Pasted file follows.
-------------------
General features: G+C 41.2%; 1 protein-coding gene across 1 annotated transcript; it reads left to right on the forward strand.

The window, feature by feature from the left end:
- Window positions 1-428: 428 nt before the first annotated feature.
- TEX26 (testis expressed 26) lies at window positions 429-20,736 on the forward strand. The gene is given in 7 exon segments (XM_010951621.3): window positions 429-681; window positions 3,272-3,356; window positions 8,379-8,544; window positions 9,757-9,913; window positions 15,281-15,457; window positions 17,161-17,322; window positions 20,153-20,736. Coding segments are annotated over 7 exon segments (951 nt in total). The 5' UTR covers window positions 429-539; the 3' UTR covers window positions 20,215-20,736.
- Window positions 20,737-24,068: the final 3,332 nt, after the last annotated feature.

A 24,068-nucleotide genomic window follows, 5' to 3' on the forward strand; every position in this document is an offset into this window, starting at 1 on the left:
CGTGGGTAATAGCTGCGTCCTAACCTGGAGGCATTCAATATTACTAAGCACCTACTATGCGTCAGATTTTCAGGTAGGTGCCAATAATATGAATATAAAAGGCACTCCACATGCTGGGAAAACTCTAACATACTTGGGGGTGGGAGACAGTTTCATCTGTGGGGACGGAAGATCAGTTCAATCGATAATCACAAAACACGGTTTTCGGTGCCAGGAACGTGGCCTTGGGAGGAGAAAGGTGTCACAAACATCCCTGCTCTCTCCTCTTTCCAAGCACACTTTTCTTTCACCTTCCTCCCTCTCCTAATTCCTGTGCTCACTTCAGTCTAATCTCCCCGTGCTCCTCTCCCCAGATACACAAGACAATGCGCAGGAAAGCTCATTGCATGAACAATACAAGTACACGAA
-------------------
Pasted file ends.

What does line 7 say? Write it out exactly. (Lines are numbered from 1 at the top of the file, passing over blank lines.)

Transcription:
CGTGGGTAATAGCTGCGTCCTAACCTGGAGGCATTCAATATTACTAAGCACCTACTATGCGTCAGATTTTCAGGTAGGTGCCAATAATATGAATATAAAAGGCACTCCACATGCTGGGAAAACTCTAACATACTTGGGGGTGGGAGACAGTTTCATCTGTGGGGACGGAAGATCAGTTCAATCGATAATCACAAAACACGGTTTTCGGTGCCAGGAACGTGGCCTTGGGAGGAGAAAGGTGTCACAAACATCCCTGCTCTCTCCTCTTTCCAAGCACACTTTTCTTTCACCTTCCTCCCTCTCCTAATTCCTGTGCTCACTTCAGTCTAATCTCCCCGTGCTCCTCTCCCCAGATACACAAGACAATGCGCAGGAAAGCTCATTGCATGAACAATACAAGTACACGAA